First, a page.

SHAKER HEIGHTS, Ohio — An adorable sniffer dog croons in a cop car to an American country song, making hundreds laugh. The cute sing-along was filmed in Shaker Heights in Cuyahoga County in the US state of Ohio on March 19.
In a clip shared by the Shaker heights police department, a cop is seen playing the song ‘Springsteen’ by country singer Eric Church, 43, on the stereo before asking sniffer dog Igor to croon along.
The canine duly obliges and howls along to the song, keeping in time with the chorus.
The police suggested that Igor has been practicing the song for months and could even take his vocal talent to the Academy of Country Music Awards.
“Maybe they can plan a duet for this year’s ACM – Academy of Country Music Awards?”
Citizens enjoyed the video shared by the police department and appreciated the adorable dog.
“This is the best thing ever! Igor is so amazing! Thanks for posting this and for everything you do!” commented Facebook user Tiffany Boyes Meagrow.
“I love this! Eric Church fans are awesome,” said Dusty Watterson
“Igor is a way better singer than Eric Church!” jokingly said Andrew Heisler.
For nearly a century in the United States, canines have been recruited for police work, and for the most part, they have been essential tools for police departments across the land. Police dogs are optimal subordinates because they follow commands without question or argument. To the delight of police officers everywhere, the nationwide police dog population has exploded since the early 1980s.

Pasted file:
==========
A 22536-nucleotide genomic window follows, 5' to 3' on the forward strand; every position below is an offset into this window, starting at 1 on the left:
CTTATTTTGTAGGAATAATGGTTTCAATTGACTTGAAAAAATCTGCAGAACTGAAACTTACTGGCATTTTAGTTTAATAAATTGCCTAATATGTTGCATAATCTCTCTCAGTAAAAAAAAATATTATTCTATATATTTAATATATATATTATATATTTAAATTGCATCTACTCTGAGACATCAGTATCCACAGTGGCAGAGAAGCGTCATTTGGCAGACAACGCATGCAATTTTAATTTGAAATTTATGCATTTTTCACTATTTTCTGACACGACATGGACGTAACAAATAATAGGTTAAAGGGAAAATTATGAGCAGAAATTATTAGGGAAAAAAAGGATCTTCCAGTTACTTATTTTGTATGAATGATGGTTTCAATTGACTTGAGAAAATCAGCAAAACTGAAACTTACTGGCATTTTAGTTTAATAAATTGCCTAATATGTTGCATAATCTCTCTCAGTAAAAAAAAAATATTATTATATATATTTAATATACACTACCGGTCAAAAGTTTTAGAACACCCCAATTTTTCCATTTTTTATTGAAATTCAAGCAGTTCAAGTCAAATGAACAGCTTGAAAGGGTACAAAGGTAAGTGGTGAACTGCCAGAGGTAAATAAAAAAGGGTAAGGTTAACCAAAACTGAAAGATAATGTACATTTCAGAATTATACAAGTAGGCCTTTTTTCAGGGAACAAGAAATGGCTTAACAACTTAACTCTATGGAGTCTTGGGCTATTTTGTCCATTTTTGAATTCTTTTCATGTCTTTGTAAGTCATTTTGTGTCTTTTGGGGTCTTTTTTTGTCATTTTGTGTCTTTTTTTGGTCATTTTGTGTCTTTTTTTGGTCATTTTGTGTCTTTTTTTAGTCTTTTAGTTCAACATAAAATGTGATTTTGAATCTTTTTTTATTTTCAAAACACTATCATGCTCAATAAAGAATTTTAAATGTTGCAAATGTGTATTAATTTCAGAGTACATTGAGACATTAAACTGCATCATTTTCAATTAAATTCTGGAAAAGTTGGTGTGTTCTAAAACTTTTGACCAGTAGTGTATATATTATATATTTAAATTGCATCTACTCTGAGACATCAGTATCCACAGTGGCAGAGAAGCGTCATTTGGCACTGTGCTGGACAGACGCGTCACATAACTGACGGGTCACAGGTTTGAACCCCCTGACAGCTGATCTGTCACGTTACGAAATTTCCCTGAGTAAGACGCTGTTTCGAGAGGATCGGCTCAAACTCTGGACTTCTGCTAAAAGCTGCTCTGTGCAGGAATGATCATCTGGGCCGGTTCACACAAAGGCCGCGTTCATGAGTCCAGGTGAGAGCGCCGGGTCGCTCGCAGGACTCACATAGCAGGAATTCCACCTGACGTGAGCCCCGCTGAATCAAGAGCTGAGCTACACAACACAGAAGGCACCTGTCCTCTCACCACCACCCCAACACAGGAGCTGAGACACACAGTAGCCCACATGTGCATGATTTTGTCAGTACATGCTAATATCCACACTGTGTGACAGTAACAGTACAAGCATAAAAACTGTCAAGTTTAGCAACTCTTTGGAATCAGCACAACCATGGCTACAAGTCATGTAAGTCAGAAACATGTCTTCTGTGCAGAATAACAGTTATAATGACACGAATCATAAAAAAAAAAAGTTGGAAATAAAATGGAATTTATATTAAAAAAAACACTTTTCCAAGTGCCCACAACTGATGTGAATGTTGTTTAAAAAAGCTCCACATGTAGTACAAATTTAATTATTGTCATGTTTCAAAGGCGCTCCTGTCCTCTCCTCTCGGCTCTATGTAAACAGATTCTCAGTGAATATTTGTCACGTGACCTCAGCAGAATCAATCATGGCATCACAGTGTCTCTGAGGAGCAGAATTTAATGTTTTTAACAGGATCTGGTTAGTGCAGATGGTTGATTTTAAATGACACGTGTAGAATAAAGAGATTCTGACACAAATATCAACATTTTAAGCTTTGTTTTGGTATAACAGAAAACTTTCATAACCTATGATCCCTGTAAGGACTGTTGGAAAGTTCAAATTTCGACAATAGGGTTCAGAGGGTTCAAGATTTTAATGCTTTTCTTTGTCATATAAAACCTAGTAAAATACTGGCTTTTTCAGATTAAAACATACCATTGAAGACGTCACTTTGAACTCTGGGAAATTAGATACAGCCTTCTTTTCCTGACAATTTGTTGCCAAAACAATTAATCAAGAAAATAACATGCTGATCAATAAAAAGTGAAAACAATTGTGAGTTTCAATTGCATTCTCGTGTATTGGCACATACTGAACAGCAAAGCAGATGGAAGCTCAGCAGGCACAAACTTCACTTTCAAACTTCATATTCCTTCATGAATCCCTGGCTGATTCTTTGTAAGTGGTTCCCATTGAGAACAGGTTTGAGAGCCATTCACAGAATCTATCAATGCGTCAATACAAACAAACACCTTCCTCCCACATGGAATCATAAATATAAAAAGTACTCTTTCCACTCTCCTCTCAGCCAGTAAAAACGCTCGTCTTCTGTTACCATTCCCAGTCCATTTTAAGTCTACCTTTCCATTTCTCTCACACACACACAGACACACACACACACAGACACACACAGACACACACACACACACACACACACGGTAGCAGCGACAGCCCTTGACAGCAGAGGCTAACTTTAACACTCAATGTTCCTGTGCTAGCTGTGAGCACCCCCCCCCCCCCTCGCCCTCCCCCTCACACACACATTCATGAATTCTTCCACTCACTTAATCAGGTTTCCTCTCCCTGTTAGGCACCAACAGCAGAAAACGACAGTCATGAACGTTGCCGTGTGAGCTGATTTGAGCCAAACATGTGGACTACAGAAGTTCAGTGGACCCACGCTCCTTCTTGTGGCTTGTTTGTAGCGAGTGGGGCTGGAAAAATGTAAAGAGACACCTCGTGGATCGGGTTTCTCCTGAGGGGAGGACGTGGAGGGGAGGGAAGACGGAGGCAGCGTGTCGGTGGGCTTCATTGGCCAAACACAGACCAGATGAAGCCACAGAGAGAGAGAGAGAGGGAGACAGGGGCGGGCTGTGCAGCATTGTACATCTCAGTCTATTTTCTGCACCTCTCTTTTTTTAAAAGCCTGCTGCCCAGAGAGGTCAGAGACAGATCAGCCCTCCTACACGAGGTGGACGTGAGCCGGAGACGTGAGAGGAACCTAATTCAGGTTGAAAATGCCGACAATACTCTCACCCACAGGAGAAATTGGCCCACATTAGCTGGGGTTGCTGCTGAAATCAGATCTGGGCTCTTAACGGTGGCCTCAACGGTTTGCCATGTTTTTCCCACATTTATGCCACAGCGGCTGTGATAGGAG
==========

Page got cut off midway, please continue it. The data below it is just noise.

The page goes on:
It is illegal to interfere with a police dog in some states of the United States. “Twenty-seven jurisdictions have expressly made it a crime to interfere with a police dog. New Jersey and Utah worded their statutes differently from other states by making it unlawful to interfere with an officer or handler while he or she is using a police dog,” states a study on Laws related to cruelty to police dogs.
Even when unleashed and distant from its handler, a police dog is usually dressed in special attire. However, in certain situations, a suspect may be unaware that a dog is a police dog. In recent years, police departments across the country have been bombarded with civil lawsuits claiming damages resulting from dog-induced injuries.
“Moreover, police departments have been blamed for the multitude of excessive force claims, with some claiming that law enforcement has wrongfully been altering the dog’s purpose from a tool to locate, contain and control suspected criminals to a weapon used with excessive force,” the study states.
(Edited by Ojaswin Kathuria and Vaibhav Vishwanath Pawar.)
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